Past Events That Have Shaped the Present

Topics: United States, Vietnam War, Gulf War Pages: 6 (1931 words) Published: September 27, 2009
Past Events that have shaped the Present

Kristy Schlak
Axia College of the University of Phoenix

Past Events that have shaped the Present
Remembering our past is important; events that happened yesterday can shape next week or next year. The interesting thing about history is that it is not always recognized as important until much later. When Britain and France tried to appease Hitler with part of Czechoslovakia in 1938, the significance of giving into Hitler’s demands was not fully realized until Hitler advanced further into Czechoslovakia and invaded Poland, (BBC, 2008). Giving in to what was thought of as a small demand set in motion a series of events that resulted in the loss of countless lives, destruction in many parts of the world and a new attitude about a global community. This paper will examine five events in American history that helped to evolve the way Americans live today. Rosa Parks and the Civil Rights Movement

In December of 1955 civil rights activist Rosa Parks decided that she was tired of the way she had been treated and refused to give up her seat on a bus in Montgomery, AL to a white man, even though it was against the law. At the time she never realized what her actions would bring about, this is illustrated in her response to a question asked by a student during an interview conducted by in 1997, I didn't have any idea just what my actions would bring about. At the time I was arrested I didn't know how the community would react. I was glad that they did take the action that they did by staying off the bus, (para. 11). This event was an action without violence that was encouraged by civil rights leader Dr. Martin Luther King, Jr. King’s strategy of fighting back without violence proved successful in the effort to obtain civil rights for black people, (Davidson, 2006). The boycott that followed Parks refusal lasted 381 days and ended on December 21,1956. The black people of Montgomery faced long walks and the risks of losing their jobs during the boycott but held strong and in the end the act of non-violence worked. This seemingly small act, not the first of its kind, Parks was the third person arrested for not giving up her seat, accomplished more for the civil rights movement than any other. By joining together in a cause the black people of Montgomery, AL were able to get the bus laws changed and laid the path for other civil rights groups to follow. As time went on there were more struggles but slowly laws started changing and black people earned a higher place in society. Even though Parks did not realize that her actions would cause such uproar, without this act Barack Obama would not campaigning for a place in the 2008 presidential election. The Death of Dr. Martin Luther King, Jr.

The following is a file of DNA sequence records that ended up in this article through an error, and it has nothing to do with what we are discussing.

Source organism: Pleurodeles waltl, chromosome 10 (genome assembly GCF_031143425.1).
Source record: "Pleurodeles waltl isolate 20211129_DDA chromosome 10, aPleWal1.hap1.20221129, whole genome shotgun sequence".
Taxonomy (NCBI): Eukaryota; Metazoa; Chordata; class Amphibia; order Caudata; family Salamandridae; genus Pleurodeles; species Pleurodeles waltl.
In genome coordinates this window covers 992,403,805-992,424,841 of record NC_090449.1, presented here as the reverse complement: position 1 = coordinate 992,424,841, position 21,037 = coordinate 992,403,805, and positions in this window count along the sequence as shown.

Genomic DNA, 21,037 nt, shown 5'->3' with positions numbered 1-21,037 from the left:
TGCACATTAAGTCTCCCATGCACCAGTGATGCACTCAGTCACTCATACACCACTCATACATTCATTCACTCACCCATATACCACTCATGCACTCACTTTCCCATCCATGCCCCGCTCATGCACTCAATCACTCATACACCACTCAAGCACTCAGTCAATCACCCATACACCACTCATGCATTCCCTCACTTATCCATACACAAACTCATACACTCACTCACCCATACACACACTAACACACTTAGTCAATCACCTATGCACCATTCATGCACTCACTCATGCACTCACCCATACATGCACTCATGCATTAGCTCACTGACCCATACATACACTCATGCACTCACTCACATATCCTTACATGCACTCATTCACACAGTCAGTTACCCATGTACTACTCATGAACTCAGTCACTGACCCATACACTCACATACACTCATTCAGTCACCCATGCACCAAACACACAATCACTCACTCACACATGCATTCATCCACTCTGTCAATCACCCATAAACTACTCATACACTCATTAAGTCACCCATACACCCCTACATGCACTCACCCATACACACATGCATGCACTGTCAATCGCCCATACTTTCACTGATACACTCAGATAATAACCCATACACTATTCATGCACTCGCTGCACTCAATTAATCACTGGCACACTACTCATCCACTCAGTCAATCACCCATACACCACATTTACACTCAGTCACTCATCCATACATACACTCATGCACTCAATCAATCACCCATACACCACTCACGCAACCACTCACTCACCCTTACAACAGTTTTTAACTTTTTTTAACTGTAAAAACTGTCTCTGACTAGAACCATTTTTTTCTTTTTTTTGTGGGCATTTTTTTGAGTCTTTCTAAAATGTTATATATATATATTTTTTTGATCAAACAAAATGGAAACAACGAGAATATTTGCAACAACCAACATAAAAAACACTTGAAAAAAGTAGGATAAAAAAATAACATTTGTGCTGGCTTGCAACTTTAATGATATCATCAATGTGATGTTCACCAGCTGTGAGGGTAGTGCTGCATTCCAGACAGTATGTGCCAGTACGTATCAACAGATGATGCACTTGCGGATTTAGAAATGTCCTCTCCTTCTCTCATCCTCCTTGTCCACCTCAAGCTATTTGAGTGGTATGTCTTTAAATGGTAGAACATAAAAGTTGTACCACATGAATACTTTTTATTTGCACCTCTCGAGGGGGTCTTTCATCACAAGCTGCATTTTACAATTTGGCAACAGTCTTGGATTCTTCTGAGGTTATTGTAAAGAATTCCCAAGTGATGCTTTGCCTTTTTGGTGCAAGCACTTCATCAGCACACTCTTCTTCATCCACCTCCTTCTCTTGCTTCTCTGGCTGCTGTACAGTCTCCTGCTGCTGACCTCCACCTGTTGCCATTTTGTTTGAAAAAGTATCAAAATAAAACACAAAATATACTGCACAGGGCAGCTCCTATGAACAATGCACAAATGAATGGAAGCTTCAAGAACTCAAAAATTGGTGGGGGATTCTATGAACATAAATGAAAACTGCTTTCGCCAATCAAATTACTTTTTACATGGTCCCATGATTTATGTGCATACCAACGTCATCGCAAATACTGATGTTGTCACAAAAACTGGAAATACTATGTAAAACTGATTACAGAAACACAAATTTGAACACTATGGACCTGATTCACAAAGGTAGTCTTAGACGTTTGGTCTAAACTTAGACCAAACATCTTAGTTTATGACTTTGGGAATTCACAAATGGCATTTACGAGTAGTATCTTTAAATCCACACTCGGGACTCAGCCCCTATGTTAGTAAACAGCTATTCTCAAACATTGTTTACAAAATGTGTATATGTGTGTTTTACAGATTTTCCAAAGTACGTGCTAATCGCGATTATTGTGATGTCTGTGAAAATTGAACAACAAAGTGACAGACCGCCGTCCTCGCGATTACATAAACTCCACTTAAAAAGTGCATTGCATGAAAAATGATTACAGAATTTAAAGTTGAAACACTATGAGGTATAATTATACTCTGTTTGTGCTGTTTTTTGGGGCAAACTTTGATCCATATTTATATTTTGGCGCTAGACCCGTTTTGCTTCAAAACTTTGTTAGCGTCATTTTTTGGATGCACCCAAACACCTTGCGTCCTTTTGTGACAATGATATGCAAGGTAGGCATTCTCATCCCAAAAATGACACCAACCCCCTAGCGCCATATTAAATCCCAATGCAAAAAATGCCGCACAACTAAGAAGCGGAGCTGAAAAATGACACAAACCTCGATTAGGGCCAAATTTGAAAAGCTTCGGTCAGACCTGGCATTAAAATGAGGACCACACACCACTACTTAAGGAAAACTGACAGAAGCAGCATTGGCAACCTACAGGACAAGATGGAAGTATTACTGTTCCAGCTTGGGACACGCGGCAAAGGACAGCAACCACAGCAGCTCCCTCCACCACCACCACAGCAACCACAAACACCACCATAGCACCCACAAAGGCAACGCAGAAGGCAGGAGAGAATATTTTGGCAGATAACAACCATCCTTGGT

On April 4, 1968 the U.S. lost an exceptional leader. Dr. Martin Luther King, Jr. was assassinated on the balcony of his hotel room while visiting Memphis, TN in support of striking sanitation workers, (The King Center, 2004). A man who had practiced and preached non-violence throughout his life died in an act of violence by a man named James Earl Ray. Dr. King’s words and actions inspired many, including the Montgomery, AL bus boycotters, and his famous speech March on Washington continues to inspire today. Other speeches of his have also aided in opening doors to black people in politics. In a less famous speech on April 4, 1967 about the foreign policies of America regarding the Vietnam War, “the Rev. Martin Luther King, Jr. denounced the Vietnam War as an ‘enemy of the poor’ and called the U.S. government the ‘greatest purveyor of violence in the world,’”(Brewington, 2005). Even though he knew the risk of losing focus on civil rights; Dr. King associated his beliefs about non-violence in denouncing the war in Vietnam. In doing so he paved the way for future African-American leaders and foreign policy makers, like Colin Powell and Condolezza Rice, (Brewington, 2005)....

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